Once Norman gets the info he needs on the car and his new suspects it seems that the level is about to end, but then things go horribly wrong. You seen, it turns out Norman is addicted to a powerful drug and at this precise moment, just as he gains the upper hand, he begins experiencing terrible withdrawals. What ensues is another button sequence, but this time you have to hold down each button as it appears on-screen and keep adding more to the chain. We failed out of this part of the level fairly quickly, but the developer on hand said not to worry about it, the game was designed that way. While he promised that it was technically possible for someone to pass this segment it is highly unfeasible, as it would require dexterity far beyond that possessed by a mere mortal. Still though, the sequence was amazingly indicative of what Norman was going through; just as he was fighting to retain control of his body, so too are players struggling to maintain control of him. In other games you’ve seen characters struggle and falter and wondered why they couldn’t hold it together for just a few minutes more; now you’ll flounder along with them as they completely lose control.
While there is still more to the sequence between Norman and seemingly indestructible junkyard owner we won’t spoil them here except to say that things get extremely hairy on more than one occasion in the final sequence. What I will point out is the same thing the developers told me as I played; be on your toes, because if Norman dies at any time during his encounter, that’s the last you’ll see of him for the rest of the game. Yep, each main character can die, and their demise changes aspects of the game’s overall story as well as the ending. In order to see it all you’ll have to play through this game multiple times, and the concept that a game can keep going even after the death of one of its main characters is a bold concept which has equal chance to both soar and flop.
The knock you’re going to hear repeated about Heavy Rain by naysayers is that it’s not a game, but rather one long QTE with really nice graphics. This is about as bad a misfire as can be, as the title is so much more. A more accurate (yet oversimplified) description is that it’s akin to a digital choose your own adventure book much like Indigo Prophecy, Quantic Dream’s last game. Yes, there are button prompts that pop up onscreen, but they are the mechanic rather than the wrinkle in the combat system, and failing one doesn’t automatically mean you fail them all. In our sequence with Norman we missed a few times, but that merely led us down another branch of the sequence. Some misses can be minor, leading to a character taking a punch or dropping an item, while others are more severe, putting you in a truly perilous state or even killing that particular star of the game outright. Also, the game is so breathtakingly cinematic and realistic that pushing the buttons or following the control prompts at the right moments really feel like natural extensions of your experience anyway. You’ll find yourself so immersed that you want to take a swing or duck out of the way of an incoming pipe, so the game merely allows you to more fully control the action unfolding onscreen.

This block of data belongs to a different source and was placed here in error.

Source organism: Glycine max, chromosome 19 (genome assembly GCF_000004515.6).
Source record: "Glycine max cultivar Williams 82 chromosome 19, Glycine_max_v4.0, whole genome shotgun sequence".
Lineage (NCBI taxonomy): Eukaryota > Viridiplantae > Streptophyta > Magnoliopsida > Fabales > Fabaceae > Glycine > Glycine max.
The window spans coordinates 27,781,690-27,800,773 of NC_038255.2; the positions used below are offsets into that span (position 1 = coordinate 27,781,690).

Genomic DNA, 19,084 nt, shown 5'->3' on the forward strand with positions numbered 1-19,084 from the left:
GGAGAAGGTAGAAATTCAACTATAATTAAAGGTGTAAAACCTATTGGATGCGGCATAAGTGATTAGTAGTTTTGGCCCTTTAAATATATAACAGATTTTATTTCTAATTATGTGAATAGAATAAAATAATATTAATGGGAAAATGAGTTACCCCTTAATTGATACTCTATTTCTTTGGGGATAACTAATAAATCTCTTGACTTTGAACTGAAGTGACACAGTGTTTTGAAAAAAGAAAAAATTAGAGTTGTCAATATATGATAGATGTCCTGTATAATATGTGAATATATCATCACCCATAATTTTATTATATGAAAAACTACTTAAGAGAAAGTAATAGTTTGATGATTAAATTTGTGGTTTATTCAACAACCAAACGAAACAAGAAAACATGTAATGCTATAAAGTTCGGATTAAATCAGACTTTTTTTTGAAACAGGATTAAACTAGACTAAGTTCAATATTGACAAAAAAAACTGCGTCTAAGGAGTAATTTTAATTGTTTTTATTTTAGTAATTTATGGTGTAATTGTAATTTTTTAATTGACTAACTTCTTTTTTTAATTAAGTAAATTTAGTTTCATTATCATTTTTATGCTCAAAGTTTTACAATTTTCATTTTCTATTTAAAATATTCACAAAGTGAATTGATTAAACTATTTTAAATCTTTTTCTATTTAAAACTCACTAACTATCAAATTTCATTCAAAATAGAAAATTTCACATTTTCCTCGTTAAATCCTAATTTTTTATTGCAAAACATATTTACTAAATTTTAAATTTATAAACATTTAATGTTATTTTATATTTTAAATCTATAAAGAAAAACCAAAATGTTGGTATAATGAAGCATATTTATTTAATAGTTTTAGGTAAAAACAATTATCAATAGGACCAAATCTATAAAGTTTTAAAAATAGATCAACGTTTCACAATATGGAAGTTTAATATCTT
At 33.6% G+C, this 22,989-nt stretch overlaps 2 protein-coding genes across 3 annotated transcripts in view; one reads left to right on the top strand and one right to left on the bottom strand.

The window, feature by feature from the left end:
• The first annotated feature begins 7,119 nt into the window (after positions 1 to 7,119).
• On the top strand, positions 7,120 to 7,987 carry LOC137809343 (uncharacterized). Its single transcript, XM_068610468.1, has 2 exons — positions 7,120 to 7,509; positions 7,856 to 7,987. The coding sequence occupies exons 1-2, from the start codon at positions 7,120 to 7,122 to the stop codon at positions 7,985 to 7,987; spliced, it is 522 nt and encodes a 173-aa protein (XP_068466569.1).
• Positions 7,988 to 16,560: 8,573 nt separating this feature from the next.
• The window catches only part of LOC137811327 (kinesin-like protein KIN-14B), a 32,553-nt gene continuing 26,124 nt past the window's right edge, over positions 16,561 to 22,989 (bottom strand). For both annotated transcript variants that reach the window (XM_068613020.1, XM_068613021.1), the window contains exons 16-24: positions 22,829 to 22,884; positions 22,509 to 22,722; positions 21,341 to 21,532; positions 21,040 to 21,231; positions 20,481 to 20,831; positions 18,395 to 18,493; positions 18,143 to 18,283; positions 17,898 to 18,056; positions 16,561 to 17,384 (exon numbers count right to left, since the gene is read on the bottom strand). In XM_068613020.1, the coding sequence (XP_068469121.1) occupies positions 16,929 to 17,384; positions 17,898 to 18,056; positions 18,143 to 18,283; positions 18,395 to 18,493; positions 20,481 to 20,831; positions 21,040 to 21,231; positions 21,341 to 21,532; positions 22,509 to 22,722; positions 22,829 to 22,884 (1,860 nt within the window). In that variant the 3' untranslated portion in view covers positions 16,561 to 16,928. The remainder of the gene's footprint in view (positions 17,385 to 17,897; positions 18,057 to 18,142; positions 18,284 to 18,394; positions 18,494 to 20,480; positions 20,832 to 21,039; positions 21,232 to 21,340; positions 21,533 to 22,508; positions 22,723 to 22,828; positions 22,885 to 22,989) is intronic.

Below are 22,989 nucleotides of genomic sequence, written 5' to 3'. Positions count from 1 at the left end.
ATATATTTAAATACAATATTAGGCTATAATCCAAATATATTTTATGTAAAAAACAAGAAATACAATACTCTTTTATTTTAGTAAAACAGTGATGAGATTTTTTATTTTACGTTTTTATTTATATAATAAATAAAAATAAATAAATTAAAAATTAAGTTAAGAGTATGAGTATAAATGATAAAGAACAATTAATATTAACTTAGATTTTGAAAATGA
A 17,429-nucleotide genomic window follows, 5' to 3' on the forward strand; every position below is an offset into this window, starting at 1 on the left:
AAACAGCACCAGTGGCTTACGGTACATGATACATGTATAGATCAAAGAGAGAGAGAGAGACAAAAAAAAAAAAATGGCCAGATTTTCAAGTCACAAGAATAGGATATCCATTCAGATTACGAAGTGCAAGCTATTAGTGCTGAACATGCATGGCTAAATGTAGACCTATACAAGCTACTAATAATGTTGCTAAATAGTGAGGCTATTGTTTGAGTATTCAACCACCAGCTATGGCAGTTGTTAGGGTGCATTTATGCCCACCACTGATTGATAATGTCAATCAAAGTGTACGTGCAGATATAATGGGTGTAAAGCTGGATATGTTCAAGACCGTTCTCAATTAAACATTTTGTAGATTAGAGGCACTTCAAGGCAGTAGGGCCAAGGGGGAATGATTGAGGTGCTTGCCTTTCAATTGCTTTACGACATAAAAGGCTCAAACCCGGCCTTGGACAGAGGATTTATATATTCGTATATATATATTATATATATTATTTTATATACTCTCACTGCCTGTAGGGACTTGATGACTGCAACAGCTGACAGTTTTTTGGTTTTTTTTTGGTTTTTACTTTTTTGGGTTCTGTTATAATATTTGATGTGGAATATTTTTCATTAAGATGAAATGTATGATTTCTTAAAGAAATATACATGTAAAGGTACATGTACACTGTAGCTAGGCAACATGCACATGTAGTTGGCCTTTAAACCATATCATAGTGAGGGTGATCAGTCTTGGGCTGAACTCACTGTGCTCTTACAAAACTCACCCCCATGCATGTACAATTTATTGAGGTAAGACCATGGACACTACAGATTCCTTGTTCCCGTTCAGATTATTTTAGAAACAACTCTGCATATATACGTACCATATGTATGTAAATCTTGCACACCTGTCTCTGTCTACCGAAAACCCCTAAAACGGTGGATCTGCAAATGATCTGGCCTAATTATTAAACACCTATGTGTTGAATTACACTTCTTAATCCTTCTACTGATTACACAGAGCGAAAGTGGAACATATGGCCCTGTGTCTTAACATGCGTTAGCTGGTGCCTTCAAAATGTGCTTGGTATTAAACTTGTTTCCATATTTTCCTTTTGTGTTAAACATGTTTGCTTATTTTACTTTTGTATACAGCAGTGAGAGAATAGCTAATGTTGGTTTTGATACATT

I walked into Heavy Rain expecting to be let down because, after all, it’s just another game right? Instead I was completely blown away by a title which I had heard about before, but didn’t truly appreciate until I got a chance to actually sit down and play it. The game is the most visually stunning I’ve ever seen, and it’s so immersive and presented so beautifully that you could swear you’re watching a live-action movie rather than playing a video game. This is a game which, if it wasn’t already at the top of your “must-own” list, needs to be lovingly placed there right now; and it’s also going to be the reason you stop putting off the purchase of a PS3 and finally take the plunge. We still don’t know when the game will be released (the latest estimates have it pegged for early 2010), but what I do know is that every day without it is a day too many. Yes, it truly is that amazing.